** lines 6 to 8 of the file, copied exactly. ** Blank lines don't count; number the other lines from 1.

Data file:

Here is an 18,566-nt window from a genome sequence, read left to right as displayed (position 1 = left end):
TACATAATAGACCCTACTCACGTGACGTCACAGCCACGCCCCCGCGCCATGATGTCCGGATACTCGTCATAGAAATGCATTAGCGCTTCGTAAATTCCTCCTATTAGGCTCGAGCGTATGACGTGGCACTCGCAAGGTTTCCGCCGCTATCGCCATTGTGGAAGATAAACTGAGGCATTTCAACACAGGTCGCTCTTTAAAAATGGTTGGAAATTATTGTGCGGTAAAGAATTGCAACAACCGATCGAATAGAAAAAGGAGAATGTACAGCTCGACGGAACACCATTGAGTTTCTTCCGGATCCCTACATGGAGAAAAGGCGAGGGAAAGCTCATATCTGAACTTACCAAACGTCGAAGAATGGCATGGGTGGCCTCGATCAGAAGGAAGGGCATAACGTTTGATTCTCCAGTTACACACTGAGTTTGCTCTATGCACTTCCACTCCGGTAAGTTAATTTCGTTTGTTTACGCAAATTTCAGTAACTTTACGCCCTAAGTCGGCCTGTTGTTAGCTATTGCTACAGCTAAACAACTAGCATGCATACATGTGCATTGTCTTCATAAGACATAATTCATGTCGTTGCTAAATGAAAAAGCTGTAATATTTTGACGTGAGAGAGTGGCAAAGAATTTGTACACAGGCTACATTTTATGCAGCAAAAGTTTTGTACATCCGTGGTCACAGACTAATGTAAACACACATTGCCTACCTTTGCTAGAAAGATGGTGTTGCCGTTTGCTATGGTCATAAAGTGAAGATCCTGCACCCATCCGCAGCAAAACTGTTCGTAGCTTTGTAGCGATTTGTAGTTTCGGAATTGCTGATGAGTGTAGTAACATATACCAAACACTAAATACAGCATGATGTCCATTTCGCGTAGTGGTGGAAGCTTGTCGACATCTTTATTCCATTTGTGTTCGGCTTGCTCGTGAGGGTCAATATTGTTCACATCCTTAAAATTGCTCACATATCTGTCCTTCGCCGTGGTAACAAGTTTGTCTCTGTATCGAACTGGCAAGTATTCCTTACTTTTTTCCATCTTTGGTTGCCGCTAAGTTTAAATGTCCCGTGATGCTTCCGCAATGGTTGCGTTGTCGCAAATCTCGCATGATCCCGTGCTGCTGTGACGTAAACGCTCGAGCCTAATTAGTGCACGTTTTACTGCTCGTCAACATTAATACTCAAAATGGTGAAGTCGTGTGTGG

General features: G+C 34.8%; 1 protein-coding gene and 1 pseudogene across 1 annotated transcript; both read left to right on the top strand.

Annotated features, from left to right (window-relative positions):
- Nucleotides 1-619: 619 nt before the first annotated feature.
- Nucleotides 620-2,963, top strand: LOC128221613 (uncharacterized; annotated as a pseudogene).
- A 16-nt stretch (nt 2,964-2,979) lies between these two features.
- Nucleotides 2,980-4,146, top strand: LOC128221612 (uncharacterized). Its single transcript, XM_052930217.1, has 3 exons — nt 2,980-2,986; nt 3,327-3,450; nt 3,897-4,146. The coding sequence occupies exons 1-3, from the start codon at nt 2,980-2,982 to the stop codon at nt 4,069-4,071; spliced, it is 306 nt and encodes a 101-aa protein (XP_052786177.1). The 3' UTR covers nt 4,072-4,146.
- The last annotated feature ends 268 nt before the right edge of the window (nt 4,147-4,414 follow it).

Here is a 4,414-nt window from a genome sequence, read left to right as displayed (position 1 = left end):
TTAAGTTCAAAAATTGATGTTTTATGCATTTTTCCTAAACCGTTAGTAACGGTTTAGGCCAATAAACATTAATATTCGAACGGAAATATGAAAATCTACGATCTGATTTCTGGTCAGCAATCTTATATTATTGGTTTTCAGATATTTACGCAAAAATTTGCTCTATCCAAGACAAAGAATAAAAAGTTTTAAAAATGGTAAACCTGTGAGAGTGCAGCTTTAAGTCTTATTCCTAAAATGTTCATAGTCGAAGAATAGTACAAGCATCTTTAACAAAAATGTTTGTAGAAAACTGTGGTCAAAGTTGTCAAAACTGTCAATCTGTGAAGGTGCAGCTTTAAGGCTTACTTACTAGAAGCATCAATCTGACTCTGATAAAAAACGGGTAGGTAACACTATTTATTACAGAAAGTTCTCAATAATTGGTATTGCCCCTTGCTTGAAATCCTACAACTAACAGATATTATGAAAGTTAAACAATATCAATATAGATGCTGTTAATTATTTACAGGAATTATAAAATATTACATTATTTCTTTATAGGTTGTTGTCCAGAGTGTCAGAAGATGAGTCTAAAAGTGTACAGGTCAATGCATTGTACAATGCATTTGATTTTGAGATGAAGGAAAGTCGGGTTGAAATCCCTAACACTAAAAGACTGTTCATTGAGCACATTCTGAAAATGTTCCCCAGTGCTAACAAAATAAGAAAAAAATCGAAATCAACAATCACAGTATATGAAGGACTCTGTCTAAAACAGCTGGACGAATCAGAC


- Nucleotides 620-2,963, top strand: LOC128221613 (uncharacterized; annotated as a pseudogene).
- A 16-nt stretch (nt 2,964-2,979) lies between these two features.
- Nucleotides 2,980-4,146, top strand: LOC128221612 (uncharacterized). Its single transcript, XM_052930217.1, has 3 exons — nt 2,980-2,986; nt 3,327-3,450; nt 3,897-4,146. The coding sequence occupies exons 1-3, from the start codon at nt 2,980-2,982 to the stop codon at nt 4,069-4,071; spliced, it is 306 nt and encodes a 101-aa protein (XP_052786177.1). The 3' UTR covers nt 4,072-4,146.